SPORTS DEVELOPMENT: NATIONAL LOTTERY TRUST FUND

The current government’s review of the National Sports Policy, intended to define our direction in sports after close and serious consultation with relevant stakeholders, has been instrumental in finding innovative means of funding Sports development in the country. This seems to have been possible mainly because of the government’s awareness that sports is a mass-participation recreational activity that could be used to promote good health and a general sense of well-being, as well as the fact that sports is a professional enterprise that is anchored on excellence and could provide employment for millions of Nigerian young men and women. The need to set up major sports infrastructure and ensuring their maintenance has also been a factor in the government’s review of National Sports Policy.

This is where the relevance of the National Lottery Trust Fund (NLTF) comes in. The NLTF plays a key role in the collaboration between the federal government and the states in funding sports development as much as it does in supporting several other initiatives from several sports bodies and organisations. With the NLTF, funding sporting development will undoubtedly be more effective as it would provide access to much needed financial support.

The NLTF‘s mandate as a remittance receiving entity whose primary source of fund is lottery is well stated and its goal to finance social projects clearly expresses its focus. The National Lottery Act 2005 requires that for any lottery game or promotional lottery, 50 per cent of the proceeds should go for prizes while 20 per cent is to be remitted to “NLTF. The 20 per cent is to be used for administration of ‘Good Cause Projects’ that directly affect the lives of the citizens. The ‘Good Cause‘ fund is money that is removed from lottery proceeds and put into l government coffers and used for execution of social projects.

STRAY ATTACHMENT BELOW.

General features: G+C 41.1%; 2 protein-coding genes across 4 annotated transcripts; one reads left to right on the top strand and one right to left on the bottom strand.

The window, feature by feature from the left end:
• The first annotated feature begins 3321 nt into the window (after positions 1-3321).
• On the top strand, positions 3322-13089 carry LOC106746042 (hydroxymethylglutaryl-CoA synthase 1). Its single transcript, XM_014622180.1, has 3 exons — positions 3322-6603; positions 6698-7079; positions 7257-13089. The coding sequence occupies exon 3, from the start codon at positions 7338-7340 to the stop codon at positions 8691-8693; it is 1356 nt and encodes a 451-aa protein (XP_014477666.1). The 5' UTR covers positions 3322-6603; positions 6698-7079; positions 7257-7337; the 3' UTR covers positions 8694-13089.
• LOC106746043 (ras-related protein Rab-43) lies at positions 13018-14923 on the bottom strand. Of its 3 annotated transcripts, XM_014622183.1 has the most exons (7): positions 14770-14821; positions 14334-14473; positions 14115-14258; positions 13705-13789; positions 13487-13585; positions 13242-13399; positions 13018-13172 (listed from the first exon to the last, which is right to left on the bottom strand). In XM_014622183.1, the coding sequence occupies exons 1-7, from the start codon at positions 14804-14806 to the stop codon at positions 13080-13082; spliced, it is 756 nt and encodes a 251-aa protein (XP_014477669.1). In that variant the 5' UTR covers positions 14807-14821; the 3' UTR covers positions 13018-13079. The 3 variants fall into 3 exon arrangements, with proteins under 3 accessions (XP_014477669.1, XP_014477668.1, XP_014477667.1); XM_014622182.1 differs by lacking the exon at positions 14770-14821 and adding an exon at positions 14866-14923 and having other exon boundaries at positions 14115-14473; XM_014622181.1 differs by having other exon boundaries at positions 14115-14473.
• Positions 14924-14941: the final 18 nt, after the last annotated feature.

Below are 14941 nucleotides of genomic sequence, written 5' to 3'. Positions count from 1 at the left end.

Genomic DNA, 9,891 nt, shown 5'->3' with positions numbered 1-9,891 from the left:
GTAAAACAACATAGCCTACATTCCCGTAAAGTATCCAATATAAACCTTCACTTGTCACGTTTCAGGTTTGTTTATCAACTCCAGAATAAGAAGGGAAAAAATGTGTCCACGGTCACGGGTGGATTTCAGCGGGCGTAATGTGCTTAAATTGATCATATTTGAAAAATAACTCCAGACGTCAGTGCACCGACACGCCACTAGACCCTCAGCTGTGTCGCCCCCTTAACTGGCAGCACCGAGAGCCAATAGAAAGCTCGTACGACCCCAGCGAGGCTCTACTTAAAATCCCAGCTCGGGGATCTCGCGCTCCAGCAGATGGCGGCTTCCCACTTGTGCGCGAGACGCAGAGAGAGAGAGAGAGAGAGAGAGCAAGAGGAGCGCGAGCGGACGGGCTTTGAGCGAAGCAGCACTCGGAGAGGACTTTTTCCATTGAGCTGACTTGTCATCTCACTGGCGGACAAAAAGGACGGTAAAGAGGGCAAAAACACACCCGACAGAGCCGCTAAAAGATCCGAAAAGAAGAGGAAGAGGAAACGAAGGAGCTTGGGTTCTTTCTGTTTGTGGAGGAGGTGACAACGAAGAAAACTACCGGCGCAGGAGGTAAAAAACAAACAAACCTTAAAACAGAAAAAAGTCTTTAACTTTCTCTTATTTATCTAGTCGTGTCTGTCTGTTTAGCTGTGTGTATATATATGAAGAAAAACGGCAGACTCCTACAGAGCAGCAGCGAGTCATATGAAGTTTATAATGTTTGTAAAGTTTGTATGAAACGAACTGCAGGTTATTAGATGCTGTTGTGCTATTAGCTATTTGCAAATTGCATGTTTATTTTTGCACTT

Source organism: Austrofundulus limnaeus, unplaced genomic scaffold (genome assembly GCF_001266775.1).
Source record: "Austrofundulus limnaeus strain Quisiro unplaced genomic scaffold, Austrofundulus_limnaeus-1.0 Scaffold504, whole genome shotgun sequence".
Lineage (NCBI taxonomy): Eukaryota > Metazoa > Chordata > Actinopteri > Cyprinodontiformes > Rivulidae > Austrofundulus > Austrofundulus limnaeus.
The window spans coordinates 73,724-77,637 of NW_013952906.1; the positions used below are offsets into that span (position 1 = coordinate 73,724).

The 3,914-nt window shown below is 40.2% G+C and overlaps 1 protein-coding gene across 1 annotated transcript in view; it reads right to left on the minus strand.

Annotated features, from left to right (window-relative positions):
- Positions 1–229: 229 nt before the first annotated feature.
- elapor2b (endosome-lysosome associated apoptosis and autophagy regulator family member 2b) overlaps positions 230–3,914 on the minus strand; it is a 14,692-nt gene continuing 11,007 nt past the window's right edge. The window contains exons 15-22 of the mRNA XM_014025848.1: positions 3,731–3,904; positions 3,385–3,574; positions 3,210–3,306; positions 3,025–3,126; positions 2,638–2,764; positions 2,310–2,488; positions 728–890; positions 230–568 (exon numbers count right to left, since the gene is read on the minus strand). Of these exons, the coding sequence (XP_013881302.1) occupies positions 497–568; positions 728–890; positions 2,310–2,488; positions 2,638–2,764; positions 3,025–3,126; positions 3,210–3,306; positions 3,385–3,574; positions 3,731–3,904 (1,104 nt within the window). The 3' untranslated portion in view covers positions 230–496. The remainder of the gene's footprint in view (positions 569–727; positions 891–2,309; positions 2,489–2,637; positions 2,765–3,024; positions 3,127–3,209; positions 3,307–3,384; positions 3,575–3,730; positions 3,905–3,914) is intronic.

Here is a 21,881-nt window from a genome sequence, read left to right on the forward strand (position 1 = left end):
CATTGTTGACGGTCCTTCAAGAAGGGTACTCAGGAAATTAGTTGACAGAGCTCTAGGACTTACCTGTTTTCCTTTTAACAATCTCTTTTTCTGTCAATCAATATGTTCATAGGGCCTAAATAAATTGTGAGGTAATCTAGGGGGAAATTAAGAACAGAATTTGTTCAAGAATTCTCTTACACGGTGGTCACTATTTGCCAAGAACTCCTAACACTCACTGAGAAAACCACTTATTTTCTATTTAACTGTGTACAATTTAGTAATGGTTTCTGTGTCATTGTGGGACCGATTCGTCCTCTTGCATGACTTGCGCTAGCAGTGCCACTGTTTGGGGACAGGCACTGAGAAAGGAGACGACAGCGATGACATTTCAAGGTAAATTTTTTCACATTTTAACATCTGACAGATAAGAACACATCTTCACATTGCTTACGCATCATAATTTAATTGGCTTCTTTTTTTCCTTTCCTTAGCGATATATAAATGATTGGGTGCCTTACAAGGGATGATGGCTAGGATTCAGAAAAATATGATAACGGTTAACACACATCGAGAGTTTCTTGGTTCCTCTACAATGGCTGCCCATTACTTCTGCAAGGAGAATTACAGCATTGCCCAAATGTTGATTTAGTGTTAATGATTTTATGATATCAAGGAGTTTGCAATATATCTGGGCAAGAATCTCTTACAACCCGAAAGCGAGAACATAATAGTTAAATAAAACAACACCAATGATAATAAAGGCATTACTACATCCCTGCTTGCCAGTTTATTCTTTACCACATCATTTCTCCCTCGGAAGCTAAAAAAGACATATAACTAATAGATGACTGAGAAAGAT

However, what is interesting is that the President Jonathan administration is the first to use the funds for the promotion of sports development. For the first time, President Jonathan approved the execution of good cause projects in the area of grassroots sports development in selected primary schools across the country. ‘Sports’ was chosen as the main theme because of its unifying power which transcends religion, ethnicity, race and politics. It is believed that this will boost sports development and the discovery of young sporting talents across the country.

The NLTF recently signed a N663m sports equipment agreement with Chinese and Turkish firms. The deal will see the firms supply branded sports equipment in nine sports to public primary schools in the country.

The equipment will be distributed to about l,000 primary schools nationwide, with at least nine primary schools benefiting in each senatorial district across the six gen-political zones. The nine sports the branded equipment will cover are: Athletics, Volley Ball, Football, Handball, Badminton, Table Tennis, Basketball, Judo and Taekwondo.

The NLTF has already concluded a comprehensive survey and identified the prospective primary schools to benefit from the distribution of the equipment in the country in line with President Goodluck Jonathan’s directives for the program.

It is also expected that, with the long standing experience of the Executive Secretary, Habu Gumel, in sports management, the perception of the public towards the contribution of lottery to national development will be positive once they see the benefits of the fund in their communities. Many say that, for Gumel, transparency, commitment and prudence will be the guiding principles and he would ensure effective implementation of the fund’s mandate.

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